Fast Attack: Assault Marines x 10: Plasma Pistol and Power Maul on the Sergeant
Heavy: Devastator Marines x 10 with 4 Heavy Bolters

As you can see, he was going for a very bolter-heavy motif there.  Also a lot of Power Mauls.  Unfortunately for my opponent, the random number generator for this game gave me a lot of cover in midfield and my Venomthrope really helped the list shrug off a lot of the lead the was coming downfield.  The deployment type was Hammer and Anvil, which kind of restricted my Lictor placement, as the 18” deployment restriction on infiltrator is quite tricky to deal with when the opponent has decent unit spread on the board and my Lictors were only about 6” ahead of my main forces.  Deathleaper managed to get a bit further.  My first turn was pretty much just legging it to the far end of the board, trying to stick in cover where possible and also being precise with my unit placements to maintain Synapse and to get the most out of the Venomthrope.  I won’t do a full play by play of the whole thing, just tell you key events.  Poor placement to start with put my Carnifexes right on the cusp of being out of Synapse.  Due to my Warlord roll, they were in, but if I didn’t have that I’d have had to start taking tests turn one.  However, as I was running them as individuals rather than a brood of two, the worst of the Instinctive Behaviour wouldn’t affect them (individual models do not Feed on themselves thankfully) and they would have at least moved on forward to the enemy.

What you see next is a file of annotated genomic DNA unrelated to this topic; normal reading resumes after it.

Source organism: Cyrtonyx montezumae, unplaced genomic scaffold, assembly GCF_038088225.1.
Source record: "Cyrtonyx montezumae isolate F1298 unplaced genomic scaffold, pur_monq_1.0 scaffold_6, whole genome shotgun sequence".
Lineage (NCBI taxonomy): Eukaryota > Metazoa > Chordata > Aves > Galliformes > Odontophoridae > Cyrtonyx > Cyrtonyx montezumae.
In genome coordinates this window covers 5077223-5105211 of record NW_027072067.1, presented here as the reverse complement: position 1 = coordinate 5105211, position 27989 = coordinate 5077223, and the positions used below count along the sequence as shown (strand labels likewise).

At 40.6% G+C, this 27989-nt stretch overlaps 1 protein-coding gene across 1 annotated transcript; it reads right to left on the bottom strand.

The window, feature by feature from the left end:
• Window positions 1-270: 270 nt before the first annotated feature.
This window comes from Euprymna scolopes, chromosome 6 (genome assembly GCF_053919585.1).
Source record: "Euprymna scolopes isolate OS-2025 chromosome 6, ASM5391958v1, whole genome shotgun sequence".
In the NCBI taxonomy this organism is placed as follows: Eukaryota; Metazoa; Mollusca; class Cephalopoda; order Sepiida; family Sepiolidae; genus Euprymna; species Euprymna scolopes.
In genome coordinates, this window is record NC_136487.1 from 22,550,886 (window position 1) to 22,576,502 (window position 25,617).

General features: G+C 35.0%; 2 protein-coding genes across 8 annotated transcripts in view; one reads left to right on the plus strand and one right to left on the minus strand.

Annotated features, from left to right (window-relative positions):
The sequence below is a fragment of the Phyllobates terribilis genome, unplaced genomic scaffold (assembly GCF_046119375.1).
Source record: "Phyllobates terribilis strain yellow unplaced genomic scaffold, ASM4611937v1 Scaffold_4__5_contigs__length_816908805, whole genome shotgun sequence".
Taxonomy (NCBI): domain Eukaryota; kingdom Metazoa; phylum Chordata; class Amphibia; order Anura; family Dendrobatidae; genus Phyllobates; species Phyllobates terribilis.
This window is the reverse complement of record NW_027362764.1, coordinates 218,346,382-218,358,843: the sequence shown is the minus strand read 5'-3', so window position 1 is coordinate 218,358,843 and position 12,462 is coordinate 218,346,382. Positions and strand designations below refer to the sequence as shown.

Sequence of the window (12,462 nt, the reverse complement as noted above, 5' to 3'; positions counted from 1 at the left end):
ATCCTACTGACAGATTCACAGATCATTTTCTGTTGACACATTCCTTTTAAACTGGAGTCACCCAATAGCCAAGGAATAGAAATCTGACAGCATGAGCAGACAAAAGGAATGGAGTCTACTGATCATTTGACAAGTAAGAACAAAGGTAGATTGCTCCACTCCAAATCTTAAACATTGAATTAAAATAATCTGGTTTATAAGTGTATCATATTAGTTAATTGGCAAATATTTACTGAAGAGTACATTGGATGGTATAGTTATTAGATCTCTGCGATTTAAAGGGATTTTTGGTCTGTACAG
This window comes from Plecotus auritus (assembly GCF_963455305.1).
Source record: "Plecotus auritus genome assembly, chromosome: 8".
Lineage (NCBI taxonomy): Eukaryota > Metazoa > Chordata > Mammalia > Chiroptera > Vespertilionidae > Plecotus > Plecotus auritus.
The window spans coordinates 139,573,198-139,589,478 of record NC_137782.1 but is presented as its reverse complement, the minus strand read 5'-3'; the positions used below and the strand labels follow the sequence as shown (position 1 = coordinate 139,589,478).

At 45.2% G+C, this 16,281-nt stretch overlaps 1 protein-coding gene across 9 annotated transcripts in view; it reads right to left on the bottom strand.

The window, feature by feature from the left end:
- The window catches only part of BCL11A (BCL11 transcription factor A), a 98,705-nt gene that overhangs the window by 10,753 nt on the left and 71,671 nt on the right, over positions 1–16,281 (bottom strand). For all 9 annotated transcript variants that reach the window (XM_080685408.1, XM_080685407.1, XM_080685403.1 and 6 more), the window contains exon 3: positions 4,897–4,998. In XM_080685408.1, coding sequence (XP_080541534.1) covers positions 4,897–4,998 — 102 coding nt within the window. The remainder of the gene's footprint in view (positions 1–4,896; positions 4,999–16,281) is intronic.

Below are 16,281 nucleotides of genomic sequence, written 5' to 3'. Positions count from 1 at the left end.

The Librarian got Perfect Timing as his power, which is potentially very bad news for my army, as cover saves are very important to me.  However, this is where I feel my opponent’s biggest tactical mistake kicked in.  Obviously with Deathleaper on the board, I was going to terrorise somebody and a Psyker is the ideal target for that kind of victimisation.  The Librarian got 3 points knocked off his Leadership, making it much less likely that he’d get that power off.  However, he didn’t capitalise on the power at all.  The Librarian stayed with the Command Squad, failed a couple of tests and I guess my opponent was too worried about Perils to keep trying.  Personally, I would have put him with the Devastators, packed them front and centre and just gone for it.  Cover denying rerolling (he also got Prescience) heavy bolters en masse would have been just the ticket for shredding al lot of my list.  The lictors have pretty much no defence beyond cover saves, the Warriors are ideal HB fodder and the Venomthrope could have toasted early.  It was a major misstep, and that inability to capitalise on the Librarian abilities allowed too much of my army to reach him unmolested.